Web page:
Compliance Blog

Jun 14, 2023
Categories: Consumer Lending

Adjustable-Rate Mortgages (ARMs) and Notice of the LIBOR Transition

The use of the LIBOR index is expected to end on June 30, 2023. Per the CFPB’s LIBOR Transition FAQs, “[t]his change will affect some adjustable (or variable) rate loans and lines of credit, such as adjustable-rate mortgages (ARMs), reverse mortgages, home equity lines of credit (HELOCs), credit cards, student loans, and any other consumer loans that use LIBOR as the index.” As such, I thought it may be helpful to provide some helpful FAQs from the CFPB in relation to adjustable-rate mortgages (ARMs) and notice of the transition.

As discussed in this previous post in the Compliance Blog, some contracts may have included “fallback provisions” that provided a new index to replace LIBOR, or a “determining person” who would be empowered to select a replacement index. For contracts that did not contain such provisions, however, the LIBOR Act and its implementing regulations chose the Secured Overnight Financing Rate (SOFR) as the rate that will replace LIBOR after June 30th. So, do credit unions need to provide notices to their members that the index will be changing from LIBOR to SOFR?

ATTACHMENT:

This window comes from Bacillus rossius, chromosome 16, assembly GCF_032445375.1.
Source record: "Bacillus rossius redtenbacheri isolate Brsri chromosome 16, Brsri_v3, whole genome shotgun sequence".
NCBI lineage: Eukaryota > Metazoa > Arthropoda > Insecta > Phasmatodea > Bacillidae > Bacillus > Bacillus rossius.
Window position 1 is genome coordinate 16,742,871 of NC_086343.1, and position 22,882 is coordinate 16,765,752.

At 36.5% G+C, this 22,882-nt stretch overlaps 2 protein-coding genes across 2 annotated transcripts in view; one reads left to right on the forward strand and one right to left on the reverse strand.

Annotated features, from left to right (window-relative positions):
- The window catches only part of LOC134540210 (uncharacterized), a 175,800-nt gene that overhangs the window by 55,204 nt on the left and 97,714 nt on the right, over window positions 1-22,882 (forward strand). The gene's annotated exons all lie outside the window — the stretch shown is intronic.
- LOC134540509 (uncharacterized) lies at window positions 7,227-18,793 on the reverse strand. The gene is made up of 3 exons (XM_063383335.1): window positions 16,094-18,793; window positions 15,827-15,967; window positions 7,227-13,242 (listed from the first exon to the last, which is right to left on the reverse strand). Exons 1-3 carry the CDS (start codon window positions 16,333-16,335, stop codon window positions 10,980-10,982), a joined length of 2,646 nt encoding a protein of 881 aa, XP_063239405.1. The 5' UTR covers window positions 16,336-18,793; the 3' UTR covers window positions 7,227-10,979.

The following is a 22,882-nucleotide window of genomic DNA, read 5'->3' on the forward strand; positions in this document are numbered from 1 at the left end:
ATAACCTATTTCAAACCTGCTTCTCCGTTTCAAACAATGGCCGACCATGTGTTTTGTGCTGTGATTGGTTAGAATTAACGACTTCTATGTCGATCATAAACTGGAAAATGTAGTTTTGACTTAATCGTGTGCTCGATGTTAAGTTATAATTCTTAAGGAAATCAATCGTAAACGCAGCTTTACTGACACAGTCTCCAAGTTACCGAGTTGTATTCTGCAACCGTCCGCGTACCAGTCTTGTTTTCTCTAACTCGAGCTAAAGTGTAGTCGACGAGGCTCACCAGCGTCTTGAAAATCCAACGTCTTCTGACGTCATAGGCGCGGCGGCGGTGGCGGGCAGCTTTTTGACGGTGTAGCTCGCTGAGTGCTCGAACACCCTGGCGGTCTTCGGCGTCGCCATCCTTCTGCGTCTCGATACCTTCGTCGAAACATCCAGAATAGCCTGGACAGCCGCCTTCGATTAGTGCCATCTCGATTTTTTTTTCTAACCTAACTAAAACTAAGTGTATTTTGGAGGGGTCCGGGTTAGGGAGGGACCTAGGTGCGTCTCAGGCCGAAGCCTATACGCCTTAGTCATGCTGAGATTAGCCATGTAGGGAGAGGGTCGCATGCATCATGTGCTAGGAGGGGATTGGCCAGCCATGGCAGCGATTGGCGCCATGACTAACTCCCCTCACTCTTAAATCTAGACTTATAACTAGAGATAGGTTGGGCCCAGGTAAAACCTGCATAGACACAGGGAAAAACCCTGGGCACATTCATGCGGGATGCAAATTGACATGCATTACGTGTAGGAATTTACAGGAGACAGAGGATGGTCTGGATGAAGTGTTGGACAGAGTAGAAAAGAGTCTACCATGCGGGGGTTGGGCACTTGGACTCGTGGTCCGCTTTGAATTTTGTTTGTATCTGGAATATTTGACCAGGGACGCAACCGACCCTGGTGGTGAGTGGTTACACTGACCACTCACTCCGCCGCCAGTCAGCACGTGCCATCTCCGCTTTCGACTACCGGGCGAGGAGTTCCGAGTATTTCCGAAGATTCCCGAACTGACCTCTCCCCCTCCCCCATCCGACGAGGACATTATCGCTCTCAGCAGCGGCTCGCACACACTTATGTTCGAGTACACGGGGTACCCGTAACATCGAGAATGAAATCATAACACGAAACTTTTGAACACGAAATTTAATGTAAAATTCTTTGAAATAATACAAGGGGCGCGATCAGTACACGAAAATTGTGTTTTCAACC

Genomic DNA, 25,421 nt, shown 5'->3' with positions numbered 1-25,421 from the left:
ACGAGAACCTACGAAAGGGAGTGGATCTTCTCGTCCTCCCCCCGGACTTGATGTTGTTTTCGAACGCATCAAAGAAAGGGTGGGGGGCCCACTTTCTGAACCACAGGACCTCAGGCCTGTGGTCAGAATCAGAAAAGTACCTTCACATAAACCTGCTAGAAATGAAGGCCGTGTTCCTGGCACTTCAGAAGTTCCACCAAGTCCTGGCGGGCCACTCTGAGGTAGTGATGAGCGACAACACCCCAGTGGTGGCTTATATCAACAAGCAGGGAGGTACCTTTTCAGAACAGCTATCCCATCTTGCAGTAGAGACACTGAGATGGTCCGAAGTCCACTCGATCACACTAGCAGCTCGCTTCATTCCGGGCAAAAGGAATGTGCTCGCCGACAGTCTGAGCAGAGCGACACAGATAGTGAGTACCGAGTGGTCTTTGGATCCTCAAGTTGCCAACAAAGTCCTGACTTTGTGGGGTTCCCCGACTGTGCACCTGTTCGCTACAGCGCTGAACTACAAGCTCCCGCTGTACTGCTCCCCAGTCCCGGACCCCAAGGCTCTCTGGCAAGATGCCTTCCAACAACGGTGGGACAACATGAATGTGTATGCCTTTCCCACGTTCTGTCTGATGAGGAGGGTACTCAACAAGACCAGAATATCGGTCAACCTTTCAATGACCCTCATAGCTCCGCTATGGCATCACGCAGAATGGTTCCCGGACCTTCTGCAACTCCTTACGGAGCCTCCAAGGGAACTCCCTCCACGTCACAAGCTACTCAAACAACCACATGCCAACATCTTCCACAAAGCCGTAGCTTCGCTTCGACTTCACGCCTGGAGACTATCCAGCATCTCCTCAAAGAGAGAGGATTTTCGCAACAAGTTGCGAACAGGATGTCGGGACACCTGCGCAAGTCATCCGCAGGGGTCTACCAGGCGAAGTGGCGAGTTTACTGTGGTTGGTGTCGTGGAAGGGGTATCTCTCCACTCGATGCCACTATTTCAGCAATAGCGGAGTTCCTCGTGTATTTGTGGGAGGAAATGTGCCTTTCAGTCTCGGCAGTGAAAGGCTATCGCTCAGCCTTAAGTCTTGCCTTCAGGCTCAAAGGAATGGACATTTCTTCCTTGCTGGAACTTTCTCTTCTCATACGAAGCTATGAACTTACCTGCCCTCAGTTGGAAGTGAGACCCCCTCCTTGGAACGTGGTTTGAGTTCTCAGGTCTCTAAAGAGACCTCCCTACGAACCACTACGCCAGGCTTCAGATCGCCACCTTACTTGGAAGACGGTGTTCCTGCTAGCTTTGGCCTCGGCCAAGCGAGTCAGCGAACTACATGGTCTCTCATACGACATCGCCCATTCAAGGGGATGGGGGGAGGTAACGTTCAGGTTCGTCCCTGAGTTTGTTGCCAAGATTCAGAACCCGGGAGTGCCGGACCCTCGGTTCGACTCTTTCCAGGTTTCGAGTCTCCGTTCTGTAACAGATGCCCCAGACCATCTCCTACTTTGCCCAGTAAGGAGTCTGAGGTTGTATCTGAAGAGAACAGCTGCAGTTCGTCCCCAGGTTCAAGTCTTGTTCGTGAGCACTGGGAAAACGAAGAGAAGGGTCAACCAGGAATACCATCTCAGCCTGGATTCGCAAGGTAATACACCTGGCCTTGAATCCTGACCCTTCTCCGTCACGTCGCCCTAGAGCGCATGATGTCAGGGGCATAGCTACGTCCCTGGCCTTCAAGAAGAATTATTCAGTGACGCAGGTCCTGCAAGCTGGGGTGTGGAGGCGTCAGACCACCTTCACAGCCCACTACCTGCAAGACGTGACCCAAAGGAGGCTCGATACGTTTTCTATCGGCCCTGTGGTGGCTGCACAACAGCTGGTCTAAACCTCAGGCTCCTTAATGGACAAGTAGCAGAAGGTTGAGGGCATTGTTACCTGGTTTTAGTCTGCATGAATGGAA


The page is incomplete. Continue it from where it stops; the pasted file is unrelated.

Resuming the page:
Per the CFPB, the sunsetting of the LIBOR index does not automatically trigger the ARM interest rate adjustment notice requirements. FAQ #9 provides the following:

 9. Will the LIBOR transition trigger the ARM interest rate adjustment notices for existing loans?

Generally, no. The Initial Interest Rate Adjustment Notice is required to be provided months prior to the initial interest rate adjustment (except loans with terms of one year or less). 12 CFR § 1026.20(d). Subsequent Interest Rate Adjustment Notices are triggered only if the adjustment results in a payment change. 12 CFR § 1026.20(c).